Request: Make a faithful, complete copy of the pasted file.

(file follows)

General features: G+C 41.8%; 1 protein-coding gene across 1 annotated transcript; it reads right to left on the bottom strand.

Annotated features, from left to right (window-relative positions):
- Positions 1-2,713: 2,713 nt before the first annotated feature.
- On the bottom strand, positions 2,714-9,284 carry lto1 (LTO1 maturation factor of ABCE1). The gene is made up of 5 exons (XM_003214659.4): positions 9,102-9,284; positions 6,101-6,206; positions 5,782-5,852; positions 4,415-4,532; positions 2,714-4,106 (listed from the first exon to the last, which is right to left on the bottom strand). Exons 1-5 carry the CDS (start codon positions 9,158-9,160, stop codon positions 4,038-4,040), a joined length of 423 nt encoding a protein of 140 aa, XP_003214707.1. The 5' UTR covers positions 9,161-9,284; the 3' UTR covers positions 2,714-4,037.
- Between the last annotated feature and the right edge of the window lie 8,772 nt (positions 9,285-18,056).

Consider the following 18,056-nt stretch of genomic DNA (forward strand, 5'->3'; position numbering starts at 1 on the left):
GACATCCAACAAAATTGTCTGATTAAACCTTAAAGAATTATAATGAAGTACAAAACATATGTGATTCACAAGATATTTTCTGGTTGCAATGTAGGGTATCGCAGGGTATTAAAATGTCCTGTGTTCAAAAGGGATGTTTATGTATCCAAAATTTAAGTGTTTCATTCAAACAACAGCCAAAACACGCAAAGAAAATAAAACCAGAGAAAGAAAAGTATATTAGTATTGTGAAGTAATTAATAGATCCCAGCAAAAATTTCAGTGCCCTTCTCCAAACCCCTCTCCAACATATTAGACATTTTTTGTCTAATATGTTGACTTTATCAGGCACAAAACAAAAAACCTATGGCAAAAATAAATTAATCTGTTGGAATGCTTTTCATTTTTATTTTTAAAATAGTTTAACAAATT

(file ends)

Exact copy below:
General features: G+C 41.8%; 1 protein-coding gene across 1 annotated transcript; it reads right to left on the bottom strand.

Annotated features, from left to right (window-relative positions):
- Positions 1-2,713: 2,713 nt before the first annotated feature.
- On the bottom strand, positions 2,714-9,284 carry lto1 (LTO1 maturation factor of ABCE1). The gene is made up of 5 exons (XM_003214659.4): positions 9,102-9,284; positions 6,101-6,206; positions 5,782-5,852; positions 4,415-4,532; positions 2,714-4,106 (listed from the first exon to the last, which is right to left on the bottom strand). Exons 1-5 carry the CDS (start codon positions 9,158-9,160, stop codon positions 4,038-4,040), a joined length of 423 nt encoding a protein of 140 aa, XP_003214707.1. The 5' UTR covers positions 9,161-9,284; the 3' UTR covers positions 2,714-4,037.
- Between the last annotated feature and the right edge of the window lie 8,772 nt (positions 9,285-18,056).

Consider the following 18,056-nt stretch of genomic DNA (forward strand, 5'->3'; position numbering starts at 1 on the left):
GACATCCAACAAAATTGTCTGATTAAACCTTAAAGAATTATAATGAAGTACAAAACATATGTGATTCACAAGATATTTTCTGGTTGCAATGTAGGGTATCGCAGGGTATTAAAATGTCCTGTGTTCAAAAGGGATGTTTATGTATCCAAAATTTAAGTGTTTCATTCAAACAACAGCCAAAACACGCAAAGAAAATAAAACCAGAGAAAGAAAAGTATATTAGTATTGTGAAGTAATTAATAGATCCCAGCAAAAATTTCAGTGCCCTTCTCCAAACCCCTCTCCAACATATTAGACATTTTTTGTCTAATATGTTGACTTTATCAGGCACAAAACAAAAAACCTATGGCAAAAATAAATTAATCTGTTGGAATGCTTTTCATTTTTATTTTTAAAATAGTTTAACAAATT